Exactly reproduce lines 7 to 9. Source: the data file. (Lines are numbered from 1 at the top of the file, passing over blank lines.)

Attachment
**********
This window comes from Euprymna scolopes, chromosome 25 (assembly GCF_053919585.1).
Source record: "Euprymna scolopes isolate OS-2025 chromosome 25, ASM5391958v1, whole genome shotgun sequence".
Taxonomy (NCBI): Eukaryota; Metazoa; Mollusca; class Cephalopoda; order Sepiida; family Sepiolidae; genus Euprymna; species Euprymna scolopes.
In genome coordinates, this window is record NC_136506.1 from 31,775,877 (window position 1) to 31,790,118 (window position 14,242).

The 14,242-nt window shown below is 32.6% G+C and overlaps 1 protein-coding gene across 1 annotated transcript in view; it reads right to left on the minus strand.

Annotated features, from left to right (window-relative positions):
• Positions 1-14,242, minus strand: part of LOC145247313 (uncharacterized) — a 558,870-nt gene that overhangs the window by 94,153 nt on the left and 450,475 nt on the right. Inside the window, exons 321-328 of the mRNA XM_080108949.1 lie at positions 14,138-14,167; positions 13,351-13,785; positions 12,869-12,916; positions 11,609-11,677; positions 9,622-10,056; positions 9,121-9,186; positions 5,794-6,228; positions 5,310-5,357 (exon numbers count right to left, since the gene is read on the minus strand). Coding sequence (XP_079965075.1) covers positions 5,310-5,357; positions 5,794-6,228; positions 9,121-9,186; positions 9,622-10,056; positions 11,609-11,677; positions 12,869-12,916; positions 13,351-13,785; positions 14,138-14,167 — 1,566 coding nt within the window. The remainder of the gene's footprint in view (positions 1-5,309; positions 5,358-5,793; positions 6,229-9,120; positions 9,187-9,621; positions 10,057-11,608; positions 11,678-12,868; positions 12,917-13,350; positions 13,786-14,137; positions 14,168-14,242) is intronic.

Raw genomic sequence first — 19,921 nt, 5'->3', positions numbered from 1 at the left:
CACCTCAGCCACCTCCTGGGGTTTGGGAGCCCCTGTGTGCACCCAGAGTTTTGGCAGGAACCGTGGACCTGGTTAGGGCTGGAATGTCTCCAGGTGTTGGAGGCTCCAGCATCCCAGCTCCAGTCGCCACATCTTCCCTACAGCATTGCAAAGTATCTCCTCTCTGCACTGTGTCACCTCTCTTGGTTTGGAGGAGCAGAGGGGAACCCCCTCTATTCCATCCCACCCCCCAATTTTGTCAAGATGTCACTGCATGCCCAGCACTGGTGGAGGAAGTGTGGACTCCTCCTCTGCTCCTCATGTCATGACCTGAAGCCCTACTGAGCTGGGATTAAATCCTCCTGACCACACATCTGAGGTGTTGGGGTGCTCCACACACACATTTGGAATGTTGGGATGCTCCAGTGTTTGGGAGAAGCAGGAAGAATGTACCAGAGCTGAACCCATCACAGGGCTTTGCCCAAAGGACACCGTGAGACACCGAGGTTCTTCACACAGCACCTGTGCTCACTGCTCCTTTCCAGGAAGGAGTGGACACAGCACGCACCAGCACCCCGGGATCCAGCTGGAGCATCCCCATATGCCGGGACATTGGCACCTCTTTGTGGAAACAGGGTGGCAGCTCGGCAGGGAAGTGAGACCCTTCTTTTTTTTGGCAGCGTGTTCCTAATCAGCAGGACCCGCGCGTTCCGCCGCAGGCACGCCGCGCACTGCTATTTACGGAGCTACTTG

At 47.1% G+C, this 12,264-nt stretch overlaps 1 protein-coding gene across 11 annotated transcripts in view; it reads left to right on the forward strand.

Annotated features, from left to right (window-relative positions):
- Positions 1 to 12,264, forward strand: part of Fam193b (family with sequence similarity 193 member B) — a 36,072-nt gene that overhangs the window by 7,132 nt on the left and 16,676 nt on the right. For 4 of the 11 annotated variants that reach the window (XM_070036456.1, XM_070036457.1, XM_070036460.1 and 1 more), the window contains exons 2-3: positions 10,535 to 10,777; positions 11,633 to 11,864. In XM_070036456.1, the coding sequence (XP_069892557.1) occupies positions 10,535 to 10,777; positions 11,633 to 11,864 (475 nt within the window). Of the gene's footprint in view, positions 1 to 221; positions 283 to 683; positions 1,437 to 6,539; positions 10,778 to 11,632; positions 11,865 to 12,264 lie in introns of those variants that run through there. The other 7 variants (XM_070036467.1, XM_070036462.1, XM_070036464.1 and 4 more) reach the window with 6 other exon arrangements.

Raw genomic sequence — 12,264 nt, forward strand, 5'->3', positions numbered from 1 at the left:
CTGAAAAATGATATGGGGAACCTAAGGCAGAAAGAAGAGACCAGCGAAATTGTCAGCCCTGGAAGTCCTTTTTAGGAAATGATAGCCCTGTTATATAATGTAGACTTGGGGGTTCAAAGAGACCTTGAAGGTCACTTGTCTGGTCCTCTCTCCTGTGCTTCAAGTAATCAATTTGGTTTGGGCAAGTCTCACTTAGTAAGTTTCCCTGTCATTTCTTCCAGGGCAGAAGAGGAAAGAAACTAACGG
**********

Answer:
• Positions 1-14,242, minus strand: part of LOC145247313 (uncharacterized) — a 558,870-nt gene that overhangs the window by 94,153 nt on the left and 450,475 nt on the right. Inside the window, exons 321-328 of the mRNA XM_080108949.1 lie at positions 14,138-14,167; positions 13,351-13,785; positions 12,869-12,916; positions 11,609-11,677; positions 9,622-10,056; positions 9,121-9,186; positions 5,794-6,228; positions 5,310-5,357 (exon numbers count right to left, since the gene is read on the minus strand). Coding sequence (XP_079965075.1) covers positions 5,310-5,357; positions 5,794-6,228; positions 9,121-9,186; positions 9,622-10,056; positions 11,609-11,677; positions 12,869-12,916; positions 13,351-13,785; positions 14,138-14,167 — 1,566 coding nt within the window. The remainder of the gene's footprint in view (positions 1-5,309; positions 5,358-5,793; positions 6,229-9,120; positions 9,187-9,621; positions 10,057-11,608; positions 11,678-12,868; positions 12,917-13,350; positions 13,786-14,137; positions 14,168-14,242) is intronic.

Raw genomic sequence first — 19,921 nt, 5'->3', positions numbered from 1 at the left:
CACCTCAGCCACCTCCTGGGGTTTGGGAGCCCCTGTGTGCACCCAGAGTTTTGGCAGGAACCGTGGACCTGGTTAGGGCTGGAATGTCTCCAGGTGTTGGAGGCTCCAGCATCCCAGCTCCAGTCGCCACATCTTCCCTACAGCATTGCAAAGTATCTCCTCTCTGCACTGTGTCACCTCTCTTGGTTTGGAGGAGCAGAGGGGAACCCCCTCTATTCCATCCCACCCCCCAATTTTGTCAAGATGTCACTGCATGCCCAGCACTGGTGGAGGAAGTGTGGACTCCTCCTCTGCTCCTCATGTCATGACCTGAAGCCCTACTGAGCTGGGATTAAATCCTCCTGACCACACATCTGAGGTGTTGGGGTGCTCCACACACACATTTGGAATGTTGGGATGCTCCAGTGTTTGGGAGAAGCAGGAAGAATGTACCAGAGCTGAACCCATCACAGGGCTTTGCCCAAAGGACACCGTGAGACACCGAGGTTCTTCACACAGCACCTGTGCTCACTGCTCCTTTCCAGGAAGGAGTGGACACAGCACGCACCAGCACCCCGGGATCCAGCTGGAGCATCCCCATATGCCGGGACATTGGCACCTCTTTGTGGAAACAGGGTGGCAGCTCGGCAGGGAAGTGAGACCCTTCTTTTTTTTGGCAGCGTGTTCCTAATCAGCAGGACCCGCGCGTTCCGCCGCAGGCACGCCGCGCACTGCTATTTACGGAGCTACTTG